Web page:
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Stubbed Toe May Be Broken…So What!

pic of toe and foot in caste
What I pray will not be my fate. Worrying about the future is exactly what toe injuries mean!

On a toe that may have a bone fracture, I’m using helichrysum and myrrh essential oils. I’ve also used splints, ice, and wintergreen essential oil, in addition to putting my feet up above my heart as much as possible.

I had starting inverting myself into an L-shape during Covid lockdown and not a moment too soon. When I stubbed my toe moving around in the dark, just after dawn, the pain was horrific. I thought it would go away and it did not. Google said any toe pain that lasts more than a few hours is likely broken, usually meaning fractured.

I also increased my supplements of MSM and other joint pain helpers (scroll below). Of course, I did Reiki – must say I found it a challenge to focus only on the toe. The Phoenix Foot Bath also seemed to help. All well and good- the toe began to heal. I could walk more easily with just twinges of the pain-that-was.

THEN lo-and-behold, I stubbed it again, moving too fast around the house. The obvious message is rest, Niamo. Why is rest harder for me than others is another post. Suffice it to say, I now HAD TO REST because nothing is more important than my health. And how can I help anyone with their holistic health if mine is compromised?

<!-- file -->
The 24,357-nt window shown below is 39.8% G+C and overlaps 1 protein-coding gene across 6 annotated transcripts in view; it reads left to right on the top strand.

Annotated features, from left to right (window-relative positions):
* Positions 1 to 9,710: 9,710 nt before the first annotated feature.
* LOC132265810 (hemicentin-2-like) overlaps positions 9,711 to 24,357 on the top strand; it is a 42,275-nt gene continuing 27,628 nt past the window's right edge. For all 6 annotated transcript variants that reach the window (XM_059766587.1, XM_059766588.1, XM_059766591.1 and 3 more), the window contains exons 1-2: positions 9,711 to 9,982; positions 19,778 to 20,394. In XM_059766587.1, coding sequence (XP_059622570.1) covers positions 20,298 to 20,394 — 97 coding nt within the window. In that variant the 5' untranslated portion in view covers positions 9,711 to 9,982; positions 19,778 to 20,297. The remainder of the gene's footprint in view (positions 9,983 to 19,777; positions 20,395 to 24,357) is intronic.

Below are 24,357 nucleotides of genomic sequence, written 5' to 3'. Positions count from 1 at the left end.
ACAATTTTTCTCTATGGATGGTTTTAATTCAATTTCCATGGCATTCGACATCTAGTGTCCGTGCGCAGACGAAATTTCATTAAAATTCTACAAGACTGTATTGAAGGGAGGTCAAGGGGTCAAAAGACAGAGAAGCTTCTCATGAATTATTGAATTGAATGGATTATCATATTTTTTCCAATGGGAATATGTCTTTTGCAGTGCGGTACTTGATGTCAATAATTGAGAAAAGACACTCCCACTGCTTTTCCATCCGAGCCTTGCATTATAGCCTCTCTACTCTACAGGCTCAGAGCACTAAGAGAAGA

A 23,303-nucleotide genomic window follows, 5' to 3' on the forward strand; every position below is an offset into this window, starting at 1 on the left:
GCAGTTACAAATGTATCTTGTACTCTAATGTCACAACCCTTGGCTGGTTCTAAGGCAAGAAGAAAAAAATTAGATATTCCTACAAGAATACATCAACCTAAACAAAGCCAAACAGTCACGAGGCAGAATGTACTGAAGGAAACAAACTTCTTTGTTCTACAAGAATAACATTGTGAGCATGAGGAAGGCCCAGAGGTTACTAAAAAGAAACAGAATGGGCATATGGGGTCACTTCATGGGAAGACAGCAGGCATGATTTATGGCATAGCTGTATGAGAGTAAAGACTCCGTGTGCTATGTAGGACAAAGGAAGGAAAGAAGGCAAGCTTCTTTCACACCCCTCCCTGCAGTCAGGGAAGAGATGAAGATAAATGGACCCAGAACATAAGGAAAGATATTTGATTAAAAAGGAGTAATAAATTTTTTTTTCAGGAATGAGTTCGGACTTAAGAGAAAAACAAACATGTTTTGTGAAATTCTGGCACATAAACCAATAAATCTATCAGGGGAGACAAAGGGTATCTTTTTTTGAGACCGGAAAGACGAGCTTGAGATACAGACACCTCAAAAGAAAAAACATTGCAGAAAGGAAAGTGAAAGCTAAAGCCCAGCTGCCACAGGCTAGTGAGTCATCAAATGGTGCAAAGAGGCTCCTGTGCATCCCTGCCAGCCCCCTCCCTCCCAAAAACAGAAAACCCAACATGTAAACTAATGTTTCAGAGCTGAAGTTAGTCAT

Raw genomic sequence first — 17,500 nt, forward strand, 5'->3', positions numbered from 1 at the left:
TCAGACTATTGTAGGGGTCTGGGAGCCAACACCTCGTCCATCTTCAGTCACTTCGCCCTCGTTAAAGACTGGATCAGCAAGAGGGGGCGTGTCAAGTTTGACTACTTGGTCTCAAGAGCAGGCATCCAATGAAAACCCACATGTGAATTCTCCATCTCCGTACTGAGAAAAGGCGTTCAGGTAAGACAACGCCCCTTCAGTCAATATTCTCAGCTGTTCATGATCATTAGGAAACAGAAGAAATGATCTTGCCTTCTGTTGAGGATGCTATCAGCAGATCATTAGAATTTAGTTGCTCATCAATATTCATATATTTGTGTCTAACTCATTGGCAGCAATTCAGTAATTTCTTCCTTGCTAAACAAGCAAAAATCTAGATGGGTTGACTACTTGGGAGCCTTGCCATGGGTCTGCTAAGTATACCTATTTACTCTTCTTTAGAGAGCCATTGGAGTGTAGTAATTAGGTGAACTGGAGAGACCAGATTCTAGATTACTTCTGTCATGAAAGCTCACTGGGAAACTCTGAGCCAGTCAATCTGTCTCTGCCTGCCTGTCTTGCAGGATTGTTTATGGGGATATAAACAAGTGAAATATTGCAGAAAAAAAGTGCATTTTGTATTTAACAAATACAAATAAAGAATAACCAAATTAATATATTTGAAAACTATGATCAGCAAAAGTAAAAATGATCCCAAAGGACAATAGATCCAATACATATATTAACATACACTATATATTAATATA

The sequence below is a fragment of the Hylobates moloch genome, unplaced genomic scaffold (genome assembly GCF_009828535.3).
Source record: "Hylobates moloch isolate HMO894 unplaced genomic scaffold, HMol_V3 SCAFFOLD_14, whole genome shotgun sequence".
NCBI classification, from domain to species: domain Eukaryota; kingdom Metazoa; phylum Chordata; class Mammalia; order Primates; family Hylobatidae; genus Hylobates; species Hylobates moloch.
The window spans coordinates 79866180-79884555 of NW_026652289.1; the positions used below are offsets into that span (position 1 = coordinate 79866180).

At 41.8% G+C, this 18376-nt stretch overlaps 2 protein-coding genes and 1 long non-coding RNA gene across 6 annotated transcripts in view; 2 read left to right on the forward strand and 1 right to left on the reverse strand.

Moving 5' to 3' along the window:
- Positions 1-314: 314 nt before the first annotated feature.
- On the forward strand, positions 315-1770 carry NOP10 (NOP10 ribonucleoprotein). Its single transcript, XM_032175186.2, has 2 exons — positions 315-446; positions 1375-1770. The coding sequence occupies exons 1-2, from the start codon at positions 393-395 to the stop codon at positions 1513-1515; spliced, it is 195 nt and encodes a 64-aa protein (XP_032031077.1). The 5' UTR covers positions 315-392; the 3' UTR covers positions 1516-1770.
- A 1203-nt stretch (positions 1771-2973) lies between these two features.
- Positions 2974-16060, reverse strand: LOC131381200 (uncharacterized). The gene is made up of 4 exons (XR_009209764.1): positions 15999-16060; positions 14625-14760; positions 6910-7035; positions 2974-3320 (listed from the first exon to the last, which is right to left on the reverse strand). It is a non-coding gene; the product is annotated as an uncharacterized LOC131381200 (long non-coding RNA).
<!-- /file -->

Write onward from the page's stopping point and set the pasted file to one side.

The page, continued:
Well, that perfection energy notwithstanding (but useful for indicating where I have a holding pattern), I decided to google “meaning of my stubbed toe that may be broken.”

Of course, what you look for you find. The article below is from HuffPost and is over ten years old, yet the authors experience fits about 90% of what I’m going through. I don’t sit at a tight desk and haven’t emigrated from New Jersey. But I will give this thing one more week to heal naturally, inshaAllah God-willing, before making that appointment I need to make.

My Broken Toe: Unfortunate Injury Or Spiritual Message? (HuffPost)

In my new Rocky Mountain hometown, the Stone Age meets the New Age. Friends here believe that physical injuries carry spiritual messages.